Stella Linardi, DACA Recipient (Ithaca, NY)

  • Stella Linardi is a student at Cornell University, majoring in Industrial and Labor Relations with potential minors in Inequality Studies, and Law and Society. Though she was born in Indonesia, Stella grew up in Southern California, and she graduated high school with highest honors, participated in the Los Angeles Immigrant Youth Coalition, and interned for the California Department of Labor. Working with the Department of Labor is how she discovered her passion for law and public policy. At Cornell, Stella is active in the Cornell University American Civil Liberties Union and writes public policy papers and op-eds for Cornell Roosevelt Institute. In 2011, Stella’s father was removed from the United States and has been barred from reentering the country ever since. This made raising her two children alone extremely difficult for Stella’s mother, who did so by working two minimum-wage jobs at a time, often the only avenue open to undocumented workers. Since arriving in 2003, Stella’s family has struggled to obtain documentation. They applied for sponsors twice, in 2003 and 2010. In 2011, however, her family underwent a removal proceeding. Still, Stella, her mother, and her younger brother stayed in the U.S., and Stella was able to gain DACA status in 2015, allowing her to apply to college and breathe a little bit easier.

Aura Lopez Zarate, DACA Recipient (Newburgh, NY)

  • Aura Lopez Zarate is a 22-year-old DACA recipient, currently pursuing a degree in political science at CUNY. She hopes to eventually attend law school and become an international civil rights lawyer. She volunteered for Planned Parenthood Mid-Hudson Valley for almost 4 years before she received DACA and could be officially hired. Her dedication to her community led her to receive various honors including awards from Orange County, where she resides, and citations from Congress. She is currently the Latinx grassroots organizer for a program named Raiz of Planned Parenthood, which focuses on engaging the Latinx community in the fight for reproductive rights, and for political and economic power. As a sophomore at CUNY, she serves as the president of Borough of Manhattan Community College Rowing Club.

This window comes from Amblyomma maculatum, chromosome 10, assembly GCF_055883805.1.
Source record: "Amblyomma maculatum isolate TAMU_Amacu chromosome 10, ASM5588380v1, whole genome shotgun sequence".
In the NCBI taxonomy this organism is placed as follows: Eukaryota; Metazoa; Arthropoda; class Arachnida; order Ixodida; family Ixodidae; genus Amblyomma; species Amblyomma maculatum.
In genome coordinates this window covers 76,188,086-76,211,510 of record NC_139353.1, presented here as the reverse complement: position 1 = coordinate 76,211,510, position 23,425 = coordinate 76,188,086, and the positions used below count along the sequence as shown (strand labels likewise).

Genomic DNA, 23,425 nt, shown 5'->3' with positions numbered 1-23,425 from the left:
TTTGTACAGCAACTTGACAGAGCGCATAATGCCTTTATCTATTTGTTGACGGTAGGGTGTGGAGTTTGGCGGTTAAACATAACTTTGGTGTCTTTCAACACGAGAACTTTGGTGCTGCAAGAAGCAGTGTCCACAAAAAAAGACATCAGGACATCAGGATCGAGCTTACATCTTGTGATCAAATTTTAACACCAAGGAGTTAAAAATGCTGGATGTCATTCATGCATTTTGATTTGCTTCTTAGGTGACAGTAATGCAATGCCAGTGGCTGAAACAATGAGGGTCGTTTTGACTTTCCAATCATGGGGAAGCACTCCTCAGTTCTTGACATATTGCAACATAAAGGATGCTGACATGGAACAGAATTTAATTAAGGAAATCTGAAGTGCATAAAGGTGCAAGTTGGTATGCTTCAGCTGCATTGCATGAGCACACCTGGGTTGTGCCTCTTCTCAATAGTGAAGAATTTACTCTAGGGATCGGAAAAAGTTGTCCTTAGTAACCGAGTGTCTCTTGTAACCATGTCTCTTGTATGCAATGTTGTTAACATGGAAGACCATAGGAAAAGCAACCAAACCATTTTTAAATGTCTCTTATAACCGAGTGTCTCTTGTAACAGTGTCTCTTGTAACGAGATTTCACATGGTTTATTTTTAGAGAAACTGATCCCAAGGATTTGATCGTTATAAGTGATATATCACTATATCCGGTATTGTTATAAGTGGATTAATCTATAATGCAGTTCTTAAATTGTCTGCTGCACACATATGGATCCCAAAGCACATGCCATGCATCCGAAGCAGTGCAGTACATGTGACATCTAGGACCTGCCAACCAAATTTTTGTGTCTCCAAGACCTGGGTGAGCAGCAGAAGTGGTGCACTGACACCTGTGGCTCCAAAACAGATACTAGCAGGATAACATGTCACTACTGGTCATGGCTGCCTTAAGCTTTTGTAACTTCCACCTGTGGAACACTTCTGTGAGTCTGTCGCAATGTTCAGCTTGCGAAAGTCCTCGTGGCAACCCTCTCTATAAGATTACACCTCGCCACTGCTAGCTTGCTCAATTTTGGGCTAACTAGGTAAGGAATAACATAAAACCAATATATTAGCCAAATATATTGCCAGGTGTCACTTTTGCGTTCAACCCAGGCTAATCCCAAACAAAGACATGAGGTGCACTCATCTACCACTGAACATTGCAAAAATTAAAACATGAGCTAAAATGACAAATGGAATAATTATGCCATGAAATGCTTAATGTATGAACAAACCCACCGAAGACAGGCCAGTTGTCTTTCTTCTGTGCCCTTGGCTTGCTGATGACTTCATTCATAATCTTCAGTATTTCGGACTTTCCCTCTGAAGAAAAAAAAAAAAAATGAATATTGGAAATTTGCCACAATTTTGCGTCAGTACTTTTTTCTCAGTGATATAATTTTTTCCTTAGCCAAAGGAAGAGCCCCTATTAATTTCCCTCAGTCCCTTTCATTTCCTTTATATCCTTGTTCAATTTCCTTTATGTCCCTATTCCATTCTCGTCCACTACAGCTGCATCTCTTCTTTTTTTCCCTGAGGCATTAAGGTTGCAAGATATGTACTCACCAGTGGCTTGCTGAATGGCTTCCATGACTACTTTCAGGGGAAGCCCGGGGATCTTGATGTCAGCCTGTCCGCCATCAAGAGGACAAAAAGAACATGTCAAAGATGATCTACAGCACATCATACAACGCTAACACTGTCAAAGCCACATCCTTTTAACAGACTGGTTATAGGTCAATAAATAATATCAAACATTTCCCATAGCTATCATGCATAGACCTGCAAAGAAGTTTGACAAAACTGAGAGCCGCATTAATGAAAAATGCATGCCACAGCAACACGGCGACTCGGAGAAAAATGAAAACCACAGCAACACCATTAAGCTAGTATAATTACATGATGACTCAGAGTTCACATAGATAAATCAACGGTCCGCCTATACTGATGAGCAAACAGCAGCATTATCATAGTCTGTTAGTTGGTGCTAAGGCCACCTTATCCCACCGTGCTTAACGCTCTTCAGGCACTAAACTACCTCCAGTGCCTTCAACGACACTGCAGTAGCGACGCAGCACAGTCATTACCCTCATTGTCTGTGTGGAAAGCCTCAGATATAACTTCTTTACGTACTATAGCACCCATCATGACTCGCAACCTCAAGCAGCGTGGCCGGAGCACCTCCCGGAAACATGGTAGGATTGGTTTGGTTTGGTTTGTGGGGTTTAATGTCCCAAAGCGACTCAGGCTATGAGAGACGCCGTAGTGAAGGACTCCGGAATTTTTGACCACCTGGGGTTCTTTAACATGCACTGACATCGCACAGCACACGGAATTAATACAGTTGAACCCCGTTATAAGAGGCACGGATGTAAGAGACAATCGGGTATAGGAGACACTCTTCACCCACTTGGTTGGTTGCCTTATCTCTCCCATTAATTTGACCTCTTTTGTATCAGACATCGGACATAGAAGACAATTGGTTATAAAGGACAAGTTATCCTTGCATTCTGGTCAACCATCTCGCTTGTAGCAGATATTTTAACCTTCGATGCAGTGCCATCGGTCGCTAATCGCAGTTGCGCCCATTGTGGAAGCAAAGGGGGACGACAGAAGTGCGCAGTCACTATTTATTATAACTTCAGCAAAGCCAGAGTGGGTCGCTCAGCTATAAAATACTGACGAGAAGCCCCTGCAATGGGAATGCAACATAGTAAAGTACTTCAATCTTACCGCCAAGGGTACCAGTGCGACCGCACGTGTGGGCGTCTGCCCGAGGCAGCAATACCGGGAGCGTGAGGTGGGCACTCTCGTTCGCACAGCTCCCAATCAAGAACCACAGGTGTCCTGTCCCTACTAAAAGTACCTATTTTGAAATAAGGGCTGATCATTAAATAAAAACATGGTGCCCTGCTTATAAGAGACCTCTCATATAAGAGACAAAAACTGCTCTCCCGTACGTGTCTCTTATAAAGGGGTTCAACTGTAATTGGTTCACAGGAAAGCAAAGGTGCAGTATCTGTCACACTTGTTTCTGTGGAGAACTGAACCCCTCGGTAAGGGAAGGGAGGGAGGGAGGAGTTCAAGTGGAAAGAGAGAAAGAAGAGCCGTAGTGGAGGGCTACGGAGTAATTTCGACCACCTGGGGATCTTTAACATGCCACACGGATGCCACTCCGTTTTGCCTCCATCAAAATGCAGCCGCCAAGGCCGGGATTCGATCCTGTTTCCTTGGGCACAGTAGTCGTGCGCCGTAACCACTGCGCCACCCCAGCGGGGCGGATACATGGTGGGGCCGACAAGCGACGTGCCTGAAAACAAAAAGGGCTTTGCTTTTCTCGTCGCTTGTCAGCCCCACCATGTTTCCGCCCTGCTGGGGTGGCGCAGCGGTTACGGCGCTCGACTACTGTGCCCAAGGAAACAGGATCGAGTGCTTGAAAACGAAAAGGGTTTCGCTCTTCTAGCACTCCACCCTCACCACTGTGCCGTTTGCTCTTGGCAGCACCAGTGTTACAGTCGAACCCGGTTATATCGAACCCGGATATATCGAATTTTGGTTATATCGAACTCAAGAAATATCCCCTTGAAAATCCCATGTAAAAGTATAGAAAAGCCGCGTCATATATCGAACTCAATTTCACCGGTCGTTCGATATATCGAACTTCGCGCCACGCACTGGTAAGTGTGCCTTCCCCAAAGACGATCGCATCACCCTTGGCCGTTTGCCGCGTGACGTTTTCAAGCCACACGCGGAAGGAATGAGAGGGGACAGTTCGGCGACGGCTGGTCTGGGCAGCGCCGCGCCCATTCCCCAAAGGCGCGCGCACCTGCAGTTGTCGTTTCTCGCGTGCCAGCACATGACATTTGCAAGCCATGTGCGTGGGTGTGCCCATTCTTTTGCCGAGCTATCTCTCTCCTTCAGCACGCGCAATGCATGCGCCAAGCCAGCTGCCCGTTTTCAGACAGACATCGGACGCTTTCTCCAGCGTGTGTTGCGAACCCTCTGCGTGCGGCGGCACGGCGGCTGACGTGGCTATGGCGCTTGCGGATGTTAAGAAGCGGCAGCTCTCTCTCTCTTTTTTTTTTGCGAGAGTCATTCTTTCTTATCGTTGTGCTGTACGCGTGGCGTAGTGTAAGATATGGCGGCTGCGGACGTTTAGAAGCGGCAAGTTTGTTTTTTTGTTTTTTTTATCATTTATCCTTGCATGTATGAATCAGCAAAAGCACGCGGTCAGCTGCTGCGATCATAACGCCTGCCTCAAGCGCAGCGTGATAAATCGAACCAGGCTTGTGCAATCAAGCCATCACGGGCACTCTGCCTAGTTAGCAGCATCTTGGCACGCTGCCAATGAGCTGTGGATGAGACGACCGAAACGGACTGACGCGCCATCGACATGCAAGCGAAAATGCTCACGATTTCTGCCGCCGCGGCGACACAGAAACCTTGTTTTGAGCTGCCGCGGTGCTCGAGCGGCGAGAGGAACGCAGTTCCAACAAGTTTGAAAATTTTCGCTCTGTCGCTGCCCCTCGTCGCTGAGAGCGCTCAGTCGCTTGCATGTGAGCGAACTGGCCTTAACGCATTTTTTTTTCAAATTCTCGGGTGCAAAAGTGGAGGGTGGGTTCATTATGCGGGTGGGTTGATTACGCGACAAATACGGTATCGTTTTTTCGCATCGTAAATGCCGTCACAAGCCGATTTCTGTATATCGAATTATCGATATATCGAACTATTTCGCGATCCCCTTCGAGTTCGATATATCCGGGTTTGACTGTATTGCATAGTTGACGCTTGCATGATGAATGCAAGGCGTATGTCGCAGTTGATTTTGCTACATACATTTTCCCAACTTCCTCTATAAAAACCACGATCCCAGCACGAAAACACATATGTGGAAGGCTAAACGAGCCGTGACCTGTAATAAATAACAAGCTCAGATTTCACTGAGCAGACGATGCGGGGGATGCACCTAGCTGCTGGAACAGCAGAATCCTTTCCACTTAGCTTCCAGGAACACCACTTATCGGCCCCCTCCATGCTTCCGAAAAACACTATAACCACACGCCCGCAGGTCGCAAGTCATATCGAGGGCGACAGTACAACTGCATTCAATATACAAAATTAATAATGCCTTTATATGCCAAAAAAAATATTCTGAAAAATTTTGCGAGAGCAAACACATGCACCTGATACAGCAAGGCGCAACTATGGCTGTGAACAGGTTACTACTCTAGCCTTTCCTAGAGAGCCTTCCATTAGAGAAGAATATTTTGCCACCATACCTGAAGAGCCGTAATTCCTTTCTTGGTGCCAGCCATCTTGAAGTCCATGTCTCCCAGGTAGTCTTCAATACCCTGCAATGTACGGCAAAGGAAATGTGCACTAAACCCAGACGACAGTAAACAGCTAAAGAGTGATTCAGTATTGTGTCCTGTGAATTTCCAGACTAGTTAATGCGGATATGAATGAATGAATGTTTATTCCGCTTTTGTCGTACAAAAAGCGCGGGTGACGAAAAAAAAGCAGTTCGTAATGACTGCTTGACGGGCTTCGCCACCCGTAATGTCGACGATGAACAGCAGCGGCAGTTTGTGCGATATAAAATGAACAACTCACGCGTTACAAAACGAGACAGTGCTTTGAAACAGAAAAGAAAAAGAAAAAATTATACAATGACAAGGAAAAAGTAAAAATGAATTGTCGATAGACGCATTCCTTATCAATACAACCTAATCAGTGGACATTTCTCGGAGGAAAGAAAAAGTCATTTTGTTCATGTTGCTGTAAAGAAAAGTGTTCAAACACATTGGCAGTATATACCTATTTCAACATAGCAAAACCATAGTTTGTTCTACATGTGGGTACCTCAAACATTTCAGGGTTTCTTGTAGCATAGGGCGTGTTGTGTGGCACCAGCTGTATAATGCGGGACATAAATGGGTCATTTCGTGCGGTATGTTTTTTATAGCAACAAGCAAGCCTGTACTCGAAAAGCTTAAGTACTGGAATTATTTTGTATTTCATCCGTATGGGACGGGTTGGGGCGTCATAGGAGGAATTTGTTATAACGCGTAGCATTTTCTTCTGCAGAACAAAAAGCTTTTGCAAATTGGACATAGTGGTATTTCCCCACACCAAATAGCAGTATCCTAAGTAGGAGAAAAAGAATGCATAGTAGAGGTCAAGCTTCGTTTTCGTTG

Ivy Teng Lei, DACA Recipient (New York, NY)

  • Ivy was seven years old when her mother told her they were leaving China to visit Disneyland. She was told it was a secret and didn’t get the chance to say goodbye to her friends. Their trip to Disneyland turned out to be a permanent move to New York City. Ivy has never left the United States since she arrived and has experienced immense struggle since her arrival. She eventually found out that she was undocumented and faced difficulties in applying for aid to attend college. Ivy earned a prestigious scholarship but was heartbroken to find out she needed a social security number to actually receive it. Nevertheless, she was able to work random part-time jobs to save for tuition and attend the City University. She has a corporate job and is incredibly proud of what she has achieved.


  • DACA recipients are integral to the fabric of communities across New York. Protecting Dreamers and ensuring that they and their family members can thrive is good for New York families and good for New York’s economy.
  • In New York, DACA has allowed more than 32,000 young people to come forward, pass a background check, and live and work legally in the U.S.
  • Ending DACA, and failing to provide permanent protections for Dreamers, would cost New York nearly $2.6 billion in annual GDP losses.
  • DACA-eligible Dreamers in New York have an annual spending power of $1.4 billion.
  • New York’s Dreamers pay more than $113.4 million in state and local taxes annually.